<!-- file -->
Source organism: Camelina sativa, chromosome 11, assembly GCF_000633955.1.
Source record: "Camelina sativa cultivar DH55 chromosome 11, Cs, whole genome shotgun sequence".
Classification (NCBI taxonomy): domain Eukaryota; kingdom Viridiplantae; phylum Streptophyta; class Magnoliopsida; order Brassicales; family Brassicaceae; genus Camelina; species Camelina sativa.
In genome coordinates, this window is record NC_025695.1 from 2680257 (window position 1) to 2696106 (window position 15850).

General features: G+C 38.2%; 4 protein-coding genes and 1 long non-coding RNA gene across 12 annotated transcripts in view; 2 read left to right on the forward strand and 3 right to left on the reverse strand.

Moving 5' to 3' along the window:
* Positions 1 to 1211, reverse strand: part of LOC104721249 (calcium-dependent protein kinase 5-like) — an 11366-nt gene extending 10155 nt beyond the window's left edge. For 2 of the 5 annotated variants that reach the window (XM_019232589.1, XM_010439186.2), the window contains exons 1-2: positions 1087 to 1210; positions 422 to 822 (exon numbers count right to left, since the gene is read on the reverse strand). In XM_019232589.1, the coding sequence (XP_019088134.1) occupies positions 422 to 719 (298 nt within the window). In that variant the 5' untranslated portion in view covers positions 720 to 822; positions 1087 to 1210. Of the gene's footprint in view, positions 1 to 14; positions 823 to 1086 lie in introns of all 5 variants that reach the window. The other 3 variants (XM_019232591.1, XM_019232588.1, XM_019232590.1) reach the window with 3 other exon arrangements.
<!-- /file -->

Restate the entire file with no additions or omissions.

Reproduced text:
Source organism: Camelina sativa, chromosome 11, assembly GCF_000633955.1.
Source record: "Camelina sativa cultivar DH55 chromosome 11, Cs, whole genome shotgun sequence".
Classification (NCBI taxonomy): domain Eukaryota; kingdom Viridiplantae; phylum Streptophyta; class Magnoliopsida; order Brassicales; family Brassicaceae; genus Camelina; species Camelina sativa.
In genome coordinates, this window is record NC_025695.1 from 2680257 (window position 1) to 2696106 (window position 15850).

General features: G+C 38.2%; 4 protein-coding genes and 1 long non-coding RNA gene across 12 annotated transcripts in view; 2 read left to right on the forward strand and 3 right to left on the reverse strand.

Moving 5' to 3' along the window:
* Positions 1 to 1211, reverse strand: part of LOC104721249 (calcium-dependent protein kinase 5-like) — an 11366-nt gene extending 10155 nt beyond the window's left edge. For 2 of the 5 annotated variants that reach the window (XM_019232589.1, XM_010439186.2), the window contains exons 1-2: positions 1087 to 1210; positions 422 to 822 (exon numbers count right to left, since the gene is read on the reverse strand). In XM_019232589.1, the coding sequence (XP_019088134.1) occupies positions 422 to 719 (298 nt within the window). In that variant the 5' untranslated portion in view covers positions 720 to 822; positions 1087 to 1210. Of the gene's footprint in view, positions 1 to 14; positions 823 to 1086 lie in introns of all 5 variants that reach the window. The other 3 variants (XM_019232591.1, XM_019232588.1, XM_019232590.1) reach the window with 3 other exon arrangements.